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Scotland - Ulster-Scots Team

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Scotland Project > Topical Teams > Ulster Scots Team

Welcome to the Ulster Scots Team. This team works in collaboration with the corresponding team in the Ireland Project. The Ulster Scots Team focuses on ancestors who migrated back and forth between Scotland and Ireland across the Irish Sea.

Ulster-Scots Team

Leader: Amy Gilpin

Team Leader for Ulster Scots and Scots-Irish: TBC

Team Members: Barry Smith | Elaine Goodner | Nancy Sitzlar| Beth Golden | Margaret Allison | Virginia (Kline) Norris Ph.D.

The members of the Ireland Project portion of this team can be found here

The Ulster Scots

With the distance between Galloway and Ireland only 30 Kilometres it is clear that there was significant travel between the two nations from the earliest days of Scotland's history. Indeed the very name, Scotland, is regarded as having its roots in the Roman Scoti, used to describe "raiders", mainly Irish.

However this category considers the migration, of generally Protestant families, that commenced in the early 17th Century. Many of these families will become the early settler families of the American colonies and founding citizens of the States of the United States of America.


The migration started in the last years of the reign of Elizabeth, Queen of England. Elizabeth had, for some time, fought against the, predominantly, Catholic population and had adopted a "scorched earth" policy in her dealings with rebellion. In 1594, Hugh O'Neill, Earl of Tyrone, allied himself with Spain and proclaimed himself the King of Ulster, the result was seven years of warfare, known as Nine Years' War (Ireland). Elizabeth wanted this Rebellion crushed and her orders resulted in the largest conflict fought by England in the Elizabethan era. At its height in 1601 there were more than 18,000 soldiers were fighting in the English army in Ireland, many of these were also Scottish fighting against Catholicism. O'Neill was defeated and the Spanish Army returned to Spain.

Elizabeth had died just days before the end of the Rebellion and war, once again, erupted. This time led by Conn mac Neale mac Bryan Feartagh O'Neal. Clearly a relative of the O'Neill although it is not clear which. Conn was captured, imprisoned and sentenced, without trial, to hang. Conn was rescued, for a "suitable fee" from his fate by Sir Hugh Montgomery, 4th Laird of Braidstane (Ayrshire), a notable soldier that had fought under Prince Maurice of Orange, in the Netherlands. Montgomery arranged for a relative, Thomas Montgomery of Blackston, who was owner of a sloop which sometimes traded with Carrickfergus. Part of the arrangement required Montgomery to arrange for a Pardon from James VI., now King and for this Montgomery engaged another Scot, James Hamilton, who had settled in Dublin some years before as a schoolmaster. Hamilton had been employed by James VI. as a political agent in Ireland working with the local chieftains. The result of this was that Conn's lands were divided amongst the three.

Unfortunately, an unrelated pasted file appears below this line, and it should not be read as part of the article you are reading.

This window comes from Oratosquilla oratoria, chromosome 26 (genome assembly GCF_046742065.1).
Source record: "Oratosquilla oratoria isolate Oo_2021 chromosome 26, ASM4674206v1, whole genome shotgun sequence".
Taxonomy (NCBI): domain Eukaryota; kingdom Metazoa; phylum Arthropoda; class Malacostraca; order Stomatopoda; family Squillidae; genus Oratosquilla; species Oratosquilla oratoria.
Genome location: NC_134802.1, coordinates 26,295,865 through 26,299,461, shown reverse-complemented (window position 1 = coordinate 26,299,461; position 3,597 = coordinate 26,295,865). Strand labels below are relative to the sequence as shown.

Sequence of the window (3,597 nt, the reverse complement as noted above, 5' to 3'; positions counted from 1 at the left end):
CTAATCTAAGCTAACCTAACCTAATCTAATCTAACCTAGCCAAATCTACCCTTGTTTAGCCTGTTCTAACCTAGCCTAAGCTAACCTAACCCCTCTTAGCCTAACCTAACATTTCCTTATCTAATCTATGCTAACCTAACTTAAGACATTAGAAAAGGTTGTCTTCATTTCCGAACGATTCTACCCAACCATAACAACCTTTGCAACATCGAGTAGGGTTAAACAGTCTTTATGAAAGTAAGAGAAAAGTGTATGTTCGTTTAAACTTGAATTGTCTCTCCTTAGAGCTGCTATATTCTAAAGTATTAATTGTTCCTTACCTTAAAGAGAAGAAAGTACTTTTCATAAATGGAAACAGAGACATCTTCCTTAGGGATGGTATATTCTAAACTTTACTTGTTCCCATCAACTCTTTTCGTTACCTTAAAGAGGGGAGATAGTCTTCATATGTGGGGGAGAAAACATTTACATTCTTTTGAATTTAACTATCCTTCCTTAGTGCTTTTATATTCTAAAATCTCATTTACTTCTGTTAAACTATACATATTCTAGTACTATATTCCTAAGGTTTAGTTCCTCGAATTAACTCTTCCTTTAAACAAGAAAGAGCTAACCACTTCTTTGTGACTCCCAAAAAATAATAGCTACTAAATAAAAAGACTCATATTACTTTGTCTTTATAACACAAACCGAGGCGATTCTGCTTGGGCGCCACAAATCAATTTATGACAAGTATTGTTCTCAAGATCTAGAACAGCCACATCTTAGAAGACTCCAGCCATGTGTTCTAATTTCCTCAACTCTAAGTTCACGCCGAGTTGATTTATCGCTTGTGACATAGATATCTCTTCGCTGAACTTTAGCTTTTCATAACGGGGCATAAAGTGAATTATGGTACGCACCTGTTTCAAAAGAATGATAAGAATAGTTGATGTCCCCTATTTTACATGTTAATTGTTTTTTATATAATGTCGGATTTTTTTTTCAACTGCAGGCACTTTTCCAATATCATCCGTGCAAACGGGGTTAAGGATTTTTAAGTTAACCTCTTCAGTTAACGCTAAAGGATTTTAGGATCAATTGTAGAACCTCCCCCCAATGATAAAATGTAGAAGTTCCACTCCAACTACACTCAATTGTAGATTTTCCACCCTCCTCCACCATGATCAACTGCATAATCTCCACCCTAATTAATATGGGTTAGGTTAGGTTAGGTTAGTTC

On the 16th April 1605, by letters-patent were issued under the Great Seal (the King's Seal), "on the humble petition of Conn M'Neale M'Bryan Feartagh O'Neale, and of Hugh Montgomery, Esq., and of James Hamilton, Esq.," granting to the said James Hamilton all the lands in the Upper Clannaboye and the Great Ards which had been possessed by Con or by his father, Bryan Feartagh O'Neale, in his lifetime. Hamilton became bound to "plant" the lands with English and Scottish colonists, and to grant them only to those of English and Scottish blood, "and not to any of the mere Irish (excepting the said Conn O'Neale and his heirs)." Thus the first migration into Ulster commenced.


Then, starting in 1609, Scots began arriving into state-sponsored settlements as part of the Plantation of Ulster. This scheme was intended to confiscate all the lands of the Gaelic Irish nobility in Ulster and to settle the province with Protestant Scottish and English colonists. Under this scheme, a substantial number of Scots were settled, mostly in the south and west of Ulster.


See Also


Comments: 5

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This has been added. Thanks Alan!
posted by Amy (Crawford) Gilpin
My ancestor Nathan Hunter and his son James Hunter were born in the area of Randalstown, County Antrim, Ireland after 1750. But, it is believed the Nathan's father was William Hunter with family connections in Clackmannanshire and Ayrshire. I would love to discover more details and understanding of this migration. Both Nathan and James Hunter plus other family ended up in South Carolina, US.
posted by Fletcher Trice
Hi Fletcher

A quick search here finds plenty of Hunter entries, which might give you a place to start.

posted by Amy (Crawford) Gilpin
We are fairly certain that our oldest US ancestor, James Buchanan, first lived in the US on the tract of land established by Benjamin Borden in what was Augusta County, then Rockbridge County, Virginia. Most of the people who first lived on that tract were Ulster Scots. Would love to connect with others having this same connection.
posted on Scotland - Ulster Scots Team (merged) by B. McIntyre